Around early June 2008, I saw an article on how to look at logs or code or something to determine hacking attempts. I think it was a dashboard link, and the article was written by a woman. But I can’t find it anywhere now. Anyone know where this article is?


Viewing 6 replies - 1 through 6 (of 6 total)
  • uh, sorry, Norton AV didn’t say it was an ajax attack; it only said it was an HTTP MS Works 7 WklmgSrv ActiveX Code Execution.

    Sounds like your host’s admin page or your host account was hacked… because you can’t create an SQL database from WP… only from your host account. I’d recommend you alert your host and then change your admin password.

    THere were 2 WP hacking types: the SQL post injection/redirect and the password hackers. NEITHER created new databases, they only uploaded files and php redirectors, which is why I believe what I posted above.

    BTW, who is your host?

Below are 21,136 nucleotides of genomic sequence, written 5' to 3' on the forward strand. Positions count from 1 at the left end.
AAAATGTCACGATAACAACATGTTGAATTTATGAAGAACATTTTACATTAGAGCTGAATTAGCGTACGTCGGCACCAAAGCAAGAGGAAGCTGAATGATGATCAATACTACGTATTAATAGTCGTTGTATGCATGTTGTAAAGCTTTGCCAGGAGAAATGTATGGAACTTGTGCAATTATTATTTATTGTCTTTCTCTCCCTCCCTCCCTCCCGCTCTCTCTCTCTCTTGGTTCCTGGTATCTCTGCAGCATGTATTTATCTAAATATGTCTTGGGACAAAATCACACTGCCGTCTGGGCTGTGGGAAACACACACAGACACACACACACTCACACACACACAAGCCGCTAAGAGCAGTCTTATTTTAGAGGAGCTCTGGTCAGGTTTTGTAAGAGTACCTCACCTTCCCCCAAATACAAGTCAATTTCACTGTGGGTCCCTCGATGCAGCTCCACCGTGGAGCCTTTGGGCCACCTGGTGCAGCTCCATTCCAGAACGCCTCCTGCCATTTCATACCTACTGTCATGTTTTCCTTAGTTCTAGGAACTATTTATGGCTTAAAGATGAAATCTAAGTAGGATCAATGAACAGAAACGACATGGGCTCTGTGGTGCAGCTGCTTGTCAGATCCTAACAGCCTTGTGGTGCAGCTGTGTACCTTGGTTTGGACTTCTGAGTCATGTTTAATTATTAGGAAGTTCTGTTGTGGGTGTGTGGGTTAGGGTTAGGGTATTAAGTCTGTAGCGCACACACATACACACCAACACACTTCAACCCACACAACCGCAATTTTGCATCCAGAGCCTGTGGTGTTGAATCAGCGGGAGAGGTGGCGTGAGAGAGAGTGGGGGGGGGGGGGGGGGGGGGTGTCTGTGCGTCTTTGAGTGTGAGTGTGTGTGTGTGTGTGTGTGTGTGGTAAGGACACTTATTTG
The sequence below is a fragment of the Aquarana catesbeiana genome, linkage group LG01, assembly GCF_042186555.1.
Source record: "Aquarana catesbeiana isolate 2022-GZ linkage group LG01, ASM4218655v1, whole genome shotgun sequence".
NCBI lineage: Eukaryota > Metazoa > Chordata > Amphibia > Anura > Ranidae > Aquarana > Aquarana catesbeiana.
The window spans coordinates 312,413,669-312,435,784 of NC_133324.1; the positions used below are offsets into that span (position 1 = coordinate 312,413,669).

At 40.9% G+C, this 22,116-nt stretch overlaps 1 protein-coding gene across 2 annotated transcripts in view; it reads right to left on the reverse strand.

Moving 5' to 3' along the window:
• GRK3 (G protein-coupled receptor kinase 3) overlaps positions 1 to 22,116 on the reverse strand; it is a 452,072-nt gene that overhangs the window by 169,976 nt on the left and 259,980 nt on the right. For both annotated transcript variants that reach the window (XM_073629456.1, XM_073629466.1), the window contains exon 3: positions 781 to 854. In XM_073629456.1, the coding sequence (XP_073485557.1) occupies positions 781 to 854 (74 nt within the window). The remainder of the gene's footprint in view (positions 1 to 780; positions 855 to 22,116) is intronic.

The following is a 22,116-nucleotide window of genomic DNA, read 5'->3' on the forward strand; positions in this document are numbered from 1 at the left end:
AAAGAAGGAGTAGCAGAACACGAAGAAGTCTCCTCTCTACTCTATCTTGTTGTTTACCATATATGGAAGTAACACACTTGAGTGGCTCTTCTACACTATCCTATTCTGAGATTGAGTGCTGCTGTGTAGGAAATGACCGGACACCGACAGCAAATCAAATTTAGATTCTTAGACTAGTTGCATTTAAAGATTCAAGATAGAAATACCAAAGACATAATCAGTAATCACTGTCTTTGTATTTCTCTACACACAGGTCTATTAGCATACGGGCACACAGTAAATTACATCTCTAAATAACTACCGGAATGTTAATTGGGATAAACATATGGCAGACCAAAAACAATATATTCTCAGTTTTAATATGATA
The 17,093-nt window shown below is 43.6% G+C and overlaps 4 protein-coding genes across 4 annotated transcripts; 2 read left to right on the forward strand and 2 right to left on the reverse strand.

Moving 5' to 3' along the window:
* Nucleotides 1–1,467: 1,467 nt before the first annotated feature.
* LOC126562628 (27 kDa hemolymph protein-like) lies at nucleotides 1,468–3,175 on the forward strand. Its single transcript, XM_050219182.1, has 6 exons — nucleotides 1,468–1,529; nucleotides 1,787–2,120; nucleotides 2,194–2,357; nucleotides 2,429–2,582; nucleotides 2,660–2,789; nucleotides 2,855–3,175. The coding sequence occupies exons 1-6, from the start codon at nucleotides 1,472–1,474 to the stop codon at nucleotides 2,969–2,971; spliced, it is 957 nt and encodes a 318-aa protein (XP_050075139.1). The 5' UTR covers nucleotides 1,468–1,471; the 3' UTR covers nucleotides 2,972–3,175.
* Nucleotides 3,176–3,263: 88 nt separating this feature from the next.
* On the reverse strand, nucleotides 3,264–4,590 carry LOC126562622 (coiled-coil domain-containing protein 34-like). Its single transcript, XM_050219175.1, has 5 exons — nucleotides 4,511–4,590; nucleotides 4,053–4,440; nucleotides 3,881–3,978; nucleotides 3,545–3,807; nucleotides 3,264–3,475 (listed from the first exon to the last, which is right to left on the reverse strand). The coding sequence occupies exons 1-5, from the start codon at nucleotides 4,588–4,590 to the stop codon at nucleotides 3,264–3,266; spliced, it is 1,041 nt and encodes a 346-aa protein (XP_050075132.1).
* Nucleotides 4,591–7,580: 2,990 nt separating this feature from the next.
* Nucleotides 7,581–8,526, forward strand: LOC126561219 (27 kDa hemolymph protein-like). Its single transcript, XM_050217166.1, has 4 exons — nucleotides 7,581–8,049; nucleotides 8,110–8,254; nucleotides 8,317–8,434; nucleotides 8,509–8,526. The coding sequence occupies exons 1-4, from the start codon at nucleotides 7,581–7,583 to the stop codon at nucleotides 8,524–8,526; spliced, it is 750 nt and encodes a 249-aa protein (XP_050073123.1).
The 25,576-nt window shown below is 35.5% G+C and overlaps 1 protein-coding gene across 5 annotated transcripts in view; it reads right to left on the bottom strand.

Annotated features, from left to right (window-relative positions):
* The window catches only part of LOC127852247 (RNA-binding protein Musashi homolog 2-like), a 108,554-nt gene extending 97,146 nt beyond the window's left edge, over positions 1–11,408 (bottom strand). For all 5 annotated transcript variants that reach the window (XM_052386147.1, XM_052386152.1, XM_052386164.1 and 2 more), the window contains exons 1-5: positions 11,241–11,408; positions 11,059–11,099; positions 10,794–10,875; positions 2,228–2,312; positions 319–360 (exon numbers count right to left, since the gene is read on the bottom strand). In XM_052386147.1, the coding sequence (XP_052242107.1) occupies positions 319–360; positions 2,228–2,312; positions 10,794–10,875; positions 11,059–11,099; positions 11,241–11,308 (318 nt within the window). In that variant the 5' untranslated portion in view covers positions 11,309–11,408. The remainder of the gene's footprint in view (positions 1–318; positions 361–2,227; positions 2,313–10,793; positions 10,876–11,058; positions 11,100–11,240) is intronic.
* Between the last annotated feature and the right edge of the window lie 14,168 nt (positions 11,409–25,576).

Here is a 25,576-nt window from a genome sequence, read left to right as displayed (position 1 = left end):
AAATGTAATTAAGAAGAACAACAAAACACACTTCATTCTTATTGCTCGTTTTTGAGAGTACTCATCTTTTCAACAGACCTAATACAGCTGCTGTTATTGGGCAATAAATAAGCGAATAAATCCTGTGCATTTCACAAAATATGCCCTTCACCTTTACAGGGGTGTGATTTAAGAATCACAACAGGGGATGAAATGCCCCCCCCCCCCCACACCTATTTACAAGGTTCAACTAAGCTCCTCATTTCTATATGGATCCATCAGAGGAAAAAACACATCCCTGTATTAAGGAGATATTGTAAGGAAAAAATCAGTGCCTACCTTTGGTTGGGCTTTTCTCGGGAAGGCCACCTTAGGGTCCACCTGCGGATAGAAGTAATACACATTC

You were rooted. This doesn’t necessarily mean that the hackers even gained access from YOUR account or from YOUR installation of WP. You need to change every password you have associated with your web hosting account. And it doesn’t sound like the hosting environment is all that secure, either; but these things do happen in a shared environment, unfortunately. πŸ™

    Also, don’t delete any suspicious files from your server until your host has had a chance to look at them. I generally download them and zip them up and send them to my host in a trouble ticket.

    pblank, if WP is hacked, what happens – a table is added within the WP db? I think “my” hackers got my login info by creating a phishing page on my server’s help page and making the domain password/username changer page show as blank. I dunno what an injection is; I’ll google it. My host – who for years has provided wonderful service and no problems to me – is

    argh, just a few minutes ago I deleted — w/o doing what jonimueller suggested becuause I didn’t check here first — the database w/ the not-added-by-me test databases in it.